Traditional Culture of Japan - Portal site of traditional crafts and culture

Fujiwara Yū: living national treasure for Bizen ware

 

Fujiwara Yū (1932-2001) was a potter certified as a Living National Treasure (Important Intangible Cultural Asset Holder) from Inbe, Bizen City, Okayama.

 

Despite being completely blind in the left eye and having a weak right eye (visual acuity of 0.03), his handicap lead him, on the contrary, to develop a distinct style of work.

 

Fujiwara Yū The Man
His father, Fujiwara Kei, was also a Living National Treasure. In spite of being part of two consecutive generations of Living National Treasures, Fujiwara Yū did not actually set out with aspirations to get into pottery. After graduating from the Literature College of Meiji University, he found work in a publishing company, just like his father.

 

However, the same year he returned to his hometown to take care of his sick father. After returning home, he began to work on Bizen ware, studying under his father. Perhaps it is the influence he received from his father that his style was powerful and imposing, similar to his father's. He was a potter that could be perfectly described by the words "simplistic, lucid, and open-hearted".

 

Though he was visually impaired, Fujiwara Yū produced his works via the sensation of the clay through his hands. The fact that it took longer for him than others to make a piece is said to be exactly what made his passion come through clearly via the clay when he created his works.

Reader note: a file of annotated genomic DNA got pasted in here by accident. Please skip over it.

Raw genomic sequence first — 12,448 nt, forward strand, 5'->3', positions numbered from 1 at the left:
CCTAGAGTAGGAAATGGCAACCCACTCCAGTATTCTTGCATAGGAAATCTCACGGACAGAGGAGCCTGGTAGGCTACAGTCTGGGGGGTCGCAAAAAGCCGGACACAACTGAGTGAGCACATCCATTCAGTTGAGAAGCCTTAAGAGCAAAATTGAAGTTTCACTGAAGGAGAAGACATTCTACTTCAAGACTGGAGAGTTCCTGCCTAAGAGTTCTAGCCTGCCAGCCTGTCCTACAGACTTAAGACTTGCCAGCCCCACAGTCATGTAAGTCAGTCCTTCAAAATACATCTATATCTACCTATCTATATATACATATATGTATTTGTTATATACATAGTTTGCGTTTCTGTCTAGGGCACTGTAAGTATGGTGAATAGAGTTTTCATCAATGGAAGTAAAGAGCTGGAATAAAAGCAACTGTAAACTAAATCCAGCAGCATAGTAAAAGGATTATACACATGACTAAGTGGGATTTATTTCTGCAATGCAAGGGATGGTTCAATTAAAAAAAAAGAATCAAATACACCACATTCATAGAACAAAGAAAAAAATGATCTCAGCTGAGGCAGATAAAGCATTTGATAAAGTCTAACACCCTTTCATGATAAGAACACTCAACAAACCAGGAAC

Pots are famous when it comes to Fujiwara Yū. He produced pots so dynamic that he was dubbed "Yū of the Pots".

 

In addition to making Bizen ware, he also took the initiative in conducting efforts to raise worldwide awareness towards Bizen ware. In 1964, he held private exhibitions at the American Contemporary Ceramics Museum and in Canada. He also gave lectures on Bizen ware at universities in many countries, serving as a guest lecturer in America in 1965.

 

In this way, the formerly obscure Bizen ware began to grow its reputation gradually, even outside of Japan. In terms of getting the word out to the world on the existence of Bizen ware, Fujiwara Yū's accomplishments are huge.

 


* Works of Fujiwara Yū

 

Then, in 1996, Fujiwara Yū was certified as a Living National Treasure (Important Intangible Cultural Asset Holder). In the world of ceramics, he and his father were the first to be Living National Treasures spanning two generations.

 

Even later on, in 1997, he held a full-blown overseas Bizen ware exhibition (The Paris Bizen Ware Exhibition at the French Royal Ceramics Museum), pushing for the development of Bizen ware. He himself related that "making Bizen ware famous worldwide is my calling".


 Sponsored Link

  Site Map
HOME